“Education is the underpinning of our mission,” Christina Duncan said.
Duncan is executive director of Milagro House, which provides transitional housing and other support to women and their children who are in poverty and are at risk of or experiencing homelessness. Founded in 1998, it is celebrating its 25th anniversary this year.
Education “is what sets us apart,” Duncan said. The nonprofit provides women an opportunity to secure a GED or post-secondary training: “That’s the catalyst and leverage to being able to get a job at a family-sustaining wage. …
“If we can stabilize mom, we can then stabilize her children, and then they’re in a better position to perform well in school. … We’re stabilizing that family so that when they leave us, they have a greater chance of being sustainable over the long term.”
To better serve its students, Milagro House recently determined it needed two upgrades: Larger classroom space and new laptops to replace its outdated ones. It is making those changes with help from a $15,000 Level Up & Launch grant from United Way of Lancaster County.
“We’re really appreciative of that,” Duncan said. “(This) allows us to prepare more women to be part of the community, to be successful in their professional lives.”
Among other things, the new facilities allow Milagro House to offer classes to non-residential clients. That means women can pursue their educational goals through Milagro House without necessarily living there – and has the potential to help broaden the reach of the program.
United Way, she said, helps to bridge gaps in nonprofit programs: She called the Level Up & Launch program a “creative, out-of-the-box approach.”
Meanwhile, Milagro House has plans to expand its residential capacity. At present, it’s limited to nine women and their children, who are quartered at Milagro House’s building at 669 W. Chestnut St.
Across the street is the vacant former St. Joseph Hospital campus, which is targeted for redevelopment. Under an agreement with the nonprofit HDC MidAtlantic, Milagro House will own and manage some of the units planned at the hospital’s Delp Pavilion, which HDC is planning to convert into affordable housing.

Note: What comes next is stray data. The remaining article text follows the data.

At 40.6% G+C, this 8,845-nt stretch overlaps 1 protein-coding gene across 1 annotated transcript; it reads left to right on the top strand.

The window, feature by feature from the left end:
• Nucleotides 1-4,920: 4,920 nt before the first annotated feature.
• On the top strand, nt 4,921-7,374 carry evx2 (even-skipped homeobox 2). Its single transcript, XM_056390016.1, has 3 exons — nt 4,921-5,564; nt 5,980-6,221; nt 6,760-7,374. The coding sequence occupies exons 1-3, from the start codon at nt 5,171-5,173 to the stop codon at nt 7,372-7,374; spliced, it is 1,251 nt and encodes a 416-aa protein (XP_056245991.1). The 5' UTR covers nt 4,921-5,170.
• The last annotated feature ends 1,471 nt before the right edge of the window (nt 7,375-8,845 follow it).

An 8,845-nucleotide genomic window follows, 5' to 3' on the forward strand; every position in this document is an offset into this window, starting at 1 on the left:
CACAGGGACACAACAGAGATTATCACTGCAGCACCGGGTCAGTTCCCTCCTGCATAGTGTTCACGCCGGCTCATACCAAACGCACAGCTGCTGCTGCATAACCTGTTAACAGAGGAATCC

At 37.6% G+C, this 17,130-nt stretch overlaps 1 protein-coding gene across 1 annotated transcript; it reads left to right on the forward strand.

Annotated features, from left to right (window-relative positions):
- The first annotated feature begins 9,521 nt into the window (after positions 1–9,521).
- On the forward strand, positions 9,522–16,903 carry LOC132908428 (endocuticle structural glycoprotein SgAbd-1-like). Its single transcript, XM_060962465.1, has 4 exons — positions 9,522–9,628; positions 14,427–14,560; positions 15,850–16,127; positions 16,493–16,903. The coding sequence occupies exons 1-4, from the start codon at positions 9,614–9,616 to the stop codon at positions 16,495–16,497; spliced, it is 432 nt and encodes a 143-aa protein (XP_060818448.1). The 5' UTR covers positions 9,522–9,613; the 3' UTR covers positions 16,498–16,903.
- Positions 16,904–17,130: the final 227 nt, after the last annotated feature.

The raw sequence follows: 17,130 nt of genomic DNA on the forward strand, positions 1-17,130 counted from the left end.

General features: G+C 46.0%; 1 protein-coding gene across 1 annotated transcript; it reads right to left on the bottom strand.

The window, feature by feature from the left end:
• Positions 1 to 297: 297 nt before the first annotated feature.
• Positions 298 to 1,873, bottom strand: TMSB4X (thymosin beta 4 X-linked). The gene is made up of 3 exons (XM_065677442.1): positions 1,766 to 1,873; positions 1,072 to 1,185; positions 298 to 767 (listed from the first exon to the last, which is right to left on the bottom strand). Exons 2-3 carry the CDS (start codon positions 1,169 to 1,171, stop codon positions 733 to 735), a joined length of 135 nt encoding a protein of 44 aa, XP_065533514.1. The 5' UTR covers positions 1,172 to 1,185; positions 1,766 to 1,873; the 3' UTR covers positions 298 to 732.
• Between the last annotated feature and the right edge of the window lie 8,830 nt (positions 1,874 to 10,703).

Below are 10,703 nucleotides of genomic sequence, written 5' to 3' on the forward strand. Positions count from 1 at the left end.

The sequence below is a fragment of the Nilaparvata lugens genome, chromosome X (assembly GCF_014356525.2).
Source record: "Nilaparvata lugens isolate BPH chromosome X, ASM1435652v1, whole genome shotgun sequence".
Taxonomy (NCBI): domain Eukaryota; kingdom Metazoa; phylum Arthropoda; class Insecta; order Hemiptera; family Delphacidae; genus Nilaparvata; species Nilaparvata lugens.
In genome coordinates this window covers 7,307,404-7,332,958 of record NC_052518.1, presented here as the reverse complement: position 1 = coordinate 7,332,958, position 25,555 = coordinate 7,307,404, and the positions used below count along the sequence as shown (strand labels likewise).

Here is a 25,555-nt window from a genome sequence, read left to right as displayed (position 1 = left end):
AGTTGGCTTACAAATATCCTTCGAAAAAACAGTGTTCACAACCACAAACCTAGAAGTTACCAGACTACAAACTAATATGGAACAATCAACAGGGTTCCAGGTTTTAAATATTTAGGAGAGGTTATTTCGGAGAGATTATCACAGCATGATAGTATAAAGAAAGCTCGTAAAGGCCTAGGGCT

(Washington Place Equities owns the balance of the campus, which is slated for a mix of townhouses and market-rate apartments.)
Duncan said the move will allow Milagro House to double its capacity.
“It was important for us to lay the foundation now – to make sure we’re ready for that growth,” she said.
Duncan has been with Milagro House for six years. Her job was supposed to be temporary when she arrived in 2017, but she appreciated the welcoming culture and the mission: “I needed to stay,” she said.
Duncan said that when women leave the residential program, there’s a follow-up program called Beyond Milagro House. Women receive support through their first transitional year to help with budgeting and career development. (In 2021, Milagro House received a grant for the program from Women United, an affinity group of United Way of Lancaster County.)
“Whatever your dream is,” Duncan said, “We meet you at that dream.”
As for the future, she said Milagro House’s expansion is necessary and timely.
“We don’t see the need waning right now,” she said. “Affordable housing is a huge problem in our community – we still have poverty alleviation as a big part of what we do. …
“We’re really looking at the foundational elements that are going to prepare us for the next few years of our organizational growth.”